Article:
All photos: Shutterstock and Reuters.

Problem: Until they're captured, alleged hackers don't make for stories with good art. But readers won't look at words unless they are immediately adjacent to pictures. Solution: stock art! I am delighted to report that there is an abundance of stock art geared toward illustrating news stories about cybercrime.

KEYBOARDS


If you're in a hurry, the traditional standby for stories about hacking is a picture of hands typing on a keyboard. Since you won't have a relevant caption to go with it, stuff in some engaging statistics about the prevalence of hacking and software piracy.


The best way to protect a computer from network intrusion is to wrap it in chains and place a physical lock on it.


Particularly advanced computers are provided with a "security" key to offer immediate protection from hackers.


When cybercriminals break into and transfer money out of their victims' accounts, it immediately materializes on their computers in the form of fresh, unmarked bank notes and prepaid debit cards.


Adept cybercriminals can type with their shadows.


Stories speculating about the technical flaws that permit cybercrime may be illustrated by pictures of stethoscopes being used to inspect computer hardware. Some keyboards can accomodate money and a stethoscope.


Hackers can reach through the internet like it's some kind of fucking seance.

COMPUTER SCREENS


Many hacking stories can be illustrated by a photo of a website at an unusual angle. Suggest tragedy with error messages.


By making the angle more oblique and by tightening the depth of field, one can illustrate the mindboggling level of criminal genius at which all hackers operate. Photo: Reuters / Jim Bourg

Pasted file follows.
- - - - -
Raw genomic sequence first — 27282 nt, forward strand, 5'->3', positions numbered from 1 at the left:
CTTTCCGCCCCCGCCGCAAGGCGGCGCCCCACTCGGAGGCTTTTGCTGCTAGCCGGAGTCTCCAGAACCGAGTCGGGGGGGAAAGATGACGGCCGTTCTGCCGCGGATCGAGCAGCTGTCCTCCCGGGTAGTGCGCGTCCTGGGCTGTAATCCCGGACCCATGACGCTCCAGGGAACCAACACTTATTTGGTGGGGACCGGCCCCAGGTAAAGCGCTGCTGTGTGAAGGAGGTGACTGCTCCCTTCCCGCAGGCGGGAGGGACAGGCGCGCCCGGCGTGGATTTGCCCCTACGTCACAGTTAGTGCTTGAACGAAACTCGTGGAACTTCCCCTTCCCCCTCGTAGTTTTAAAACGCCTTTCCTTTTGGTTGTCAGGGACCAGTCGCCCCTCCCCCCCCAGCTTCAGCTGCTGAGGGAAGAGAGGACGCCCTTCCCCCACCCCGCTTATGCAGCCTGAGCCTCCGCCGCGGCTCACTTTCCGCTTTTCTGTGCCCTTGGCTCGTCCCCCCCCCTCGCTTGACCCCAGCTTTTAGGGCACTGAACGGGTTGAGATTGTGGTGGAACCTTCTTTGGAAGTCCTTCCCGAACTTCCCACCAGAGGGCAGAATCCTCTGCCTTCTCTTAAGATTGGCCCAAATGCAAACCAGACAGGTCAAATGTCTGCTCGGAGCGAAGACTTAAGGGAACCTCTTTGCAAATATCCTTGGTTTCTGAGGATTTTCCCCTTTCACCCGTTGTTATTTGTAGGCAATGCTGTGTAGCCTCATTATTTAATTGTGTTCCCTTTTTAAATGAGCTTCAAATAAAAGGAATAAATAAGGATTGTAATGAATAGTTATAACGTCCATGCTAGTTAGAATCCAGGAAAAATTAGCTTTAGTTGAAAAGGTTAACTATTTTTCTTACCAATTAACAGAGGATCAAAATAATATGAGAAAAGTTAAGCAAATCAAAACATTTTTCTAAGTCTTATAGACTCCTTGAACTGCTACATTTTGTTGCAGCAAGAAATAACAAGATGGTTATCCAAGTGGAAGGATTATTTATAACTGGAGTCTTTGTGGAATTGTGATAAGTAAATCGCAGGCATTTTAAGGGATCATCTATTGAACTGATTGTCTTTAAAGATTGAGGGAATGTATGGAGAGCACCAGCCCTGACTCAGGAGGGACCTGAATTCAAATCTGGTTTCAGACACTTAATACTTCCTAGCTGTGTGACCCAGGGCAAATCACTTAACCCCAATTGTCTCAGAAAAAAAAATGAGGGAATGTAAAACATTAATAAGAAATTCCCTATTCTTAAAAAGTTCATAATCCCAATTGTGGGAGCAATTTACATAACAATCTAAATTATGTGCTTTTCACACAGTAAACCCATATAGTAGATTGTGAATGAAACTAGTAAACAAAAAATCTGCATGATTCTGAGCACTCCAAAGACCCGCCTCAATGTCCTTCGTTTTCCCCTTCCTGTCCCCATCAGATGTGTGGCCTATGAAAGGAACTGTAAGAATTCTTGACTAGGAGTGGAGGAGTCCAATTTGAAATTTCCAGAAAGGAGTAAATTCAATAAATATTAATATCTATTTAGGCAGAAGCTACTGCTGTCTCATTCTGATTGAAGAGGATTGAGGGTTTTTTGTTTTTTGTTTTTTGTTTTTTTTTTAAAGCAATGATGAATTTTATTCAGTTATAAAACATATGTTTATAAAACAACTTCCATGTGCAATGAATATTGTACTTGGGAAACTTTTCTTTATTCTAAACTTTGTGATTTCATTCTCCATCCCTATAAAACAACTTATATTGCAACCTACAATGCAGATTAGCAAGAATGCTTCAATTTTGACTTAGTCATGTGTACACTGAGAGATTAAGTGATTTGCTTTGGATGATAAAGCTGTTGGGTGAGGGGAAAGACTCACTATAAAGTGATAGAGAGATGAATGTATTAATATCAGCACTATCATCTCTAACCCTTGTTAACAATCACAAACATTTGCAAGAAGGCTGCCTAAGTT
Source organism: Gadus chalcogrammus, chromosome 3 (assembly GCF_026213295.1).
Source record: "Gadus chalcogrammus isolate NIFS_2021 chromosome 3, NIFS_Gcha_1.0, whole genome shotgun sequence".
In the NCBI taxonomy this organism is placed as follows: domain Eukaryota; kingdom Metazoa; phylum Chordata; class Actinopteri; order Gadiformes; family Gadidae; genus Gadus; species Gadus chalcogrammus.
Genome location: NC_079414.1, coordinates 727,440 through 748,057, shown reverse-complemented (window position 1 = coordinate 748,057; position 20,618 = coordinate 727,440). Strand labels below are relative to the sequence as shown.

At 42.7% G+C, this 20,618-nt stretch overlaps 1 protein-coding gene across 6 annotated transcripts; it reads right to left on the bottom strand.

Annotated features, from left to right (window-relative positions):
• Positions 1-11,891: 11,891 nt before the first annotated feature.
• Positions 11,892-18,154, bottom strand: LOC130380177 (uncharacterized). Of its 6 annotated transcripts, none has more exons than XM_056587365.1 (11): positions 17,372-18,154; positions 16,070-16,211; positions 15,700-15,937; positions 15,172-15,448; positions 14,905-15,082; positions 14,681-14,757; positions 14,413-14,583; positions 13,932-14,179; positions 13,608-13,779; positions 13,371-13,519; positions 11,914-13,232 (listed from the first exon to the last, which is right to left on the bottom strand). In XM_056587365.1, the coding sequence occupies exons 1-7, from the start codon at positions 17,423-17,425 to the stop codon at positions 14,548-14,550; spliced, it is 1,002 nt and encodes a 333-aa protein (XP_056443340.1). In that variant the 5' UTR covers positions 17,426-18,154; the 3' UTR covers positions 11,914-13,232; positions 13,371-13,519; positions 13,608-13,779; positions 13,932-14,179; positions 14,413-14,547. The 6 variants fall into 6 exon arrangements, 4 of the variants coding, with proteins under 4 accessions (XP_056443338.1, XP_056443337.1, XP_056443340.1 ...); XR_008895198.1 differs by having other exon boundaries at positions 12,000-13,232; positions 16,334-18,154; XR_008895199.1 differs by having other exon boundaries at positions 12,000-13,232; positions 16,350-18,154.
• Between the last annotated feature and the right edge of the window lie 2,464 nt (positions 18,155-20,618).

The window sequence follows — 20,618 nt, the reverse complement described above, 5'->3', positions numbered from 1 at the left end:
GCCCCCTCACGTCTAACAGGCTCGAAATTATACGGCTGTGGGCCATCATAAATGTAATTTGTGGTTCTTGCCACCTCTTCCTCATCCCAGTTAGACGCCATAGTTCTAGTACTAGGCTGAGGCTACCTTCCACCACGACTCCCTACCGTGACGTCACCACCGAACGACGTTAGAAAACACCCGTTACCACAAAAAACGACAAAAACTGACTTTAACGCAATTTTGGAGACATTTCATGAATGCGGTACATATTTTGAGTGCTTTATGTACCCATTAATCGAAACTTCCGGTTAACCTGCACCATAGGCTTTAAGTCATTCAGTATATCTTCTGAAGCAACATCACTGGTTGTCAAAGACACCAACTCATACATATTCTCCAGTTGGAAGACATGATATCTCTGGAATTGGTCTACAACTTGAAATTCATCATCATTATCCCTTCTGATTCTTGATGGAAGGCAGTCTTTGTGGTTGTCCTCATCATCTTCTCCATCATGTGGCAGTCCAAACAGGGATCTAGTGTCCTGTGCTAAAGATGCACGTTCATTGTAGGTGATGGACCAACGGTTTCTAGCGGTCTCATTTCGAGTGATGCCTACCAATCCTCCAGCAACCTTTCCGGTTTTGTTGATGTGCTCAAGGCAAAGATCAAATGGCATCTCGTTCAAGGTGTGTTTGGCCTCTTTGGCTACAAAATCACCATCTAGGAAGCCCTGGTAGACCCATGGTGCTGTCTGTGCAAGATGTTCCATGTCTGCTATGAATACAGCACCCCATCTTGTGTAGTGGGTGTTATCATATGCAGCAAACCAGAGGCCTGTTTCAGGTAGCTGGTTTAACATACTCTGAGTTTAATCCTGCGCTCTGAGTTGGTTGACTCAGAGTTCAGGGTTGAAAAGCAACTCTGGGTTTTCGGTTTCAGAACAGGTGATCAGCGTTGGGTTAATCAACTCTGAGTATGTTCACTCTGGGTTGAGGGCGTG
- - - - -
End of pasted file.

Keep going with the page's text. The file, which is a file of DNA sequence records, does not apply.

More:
THE CORPORATE HEADQUARTERS


Dwarfing passers-by, Sony Corporation's skyscraper is seen here from an intimidating perspective to reveal the victim's immense size and importance, thereby illustrating the newsworthiness of the hacker's criminal achievements. Photo: Toru Hanai / Reuters

THE HACKER AND HIS VICTIM


Hackers type while wearing thick leather burglar gloves, to ensure that no fingerprints are left on their own computers.


This man is bathed in the glow of the monitor. Is he a hacker or a victim? Like cartoon dragons, the color of the glow is semiotically significant. White light, resulting in natural tones, is for victims and security experts.


Blue-bathed hackers are thieves. Green-tinted hackers are exploring The Matrix. Red glows are for evil hackers, especially cyber-bullies. The rarest and most prized breed of hacker is one whose compexion is so gaunt that his face provides specular reflections of whatever is on screen, like a mirror.


Hackers come in two basic varieties: Ninja and Hoodlum.


A business suit and balaclava are mandatory for the successful execution of corporate-level cybercrime.

THE CHINESE CYBERCAFE


State intelligence agents forcing their way into the Pentagon or Lockheed Martin are often to be found working in public cafes in Shenzhen and Hong Kong. They're easy to spot, however, because they use full-screen images of the PRC flag as screensavers. Reuters / Kin Cheung


If all else fails, just run a picture of some binary emanating from an eye or zoomy matrix text.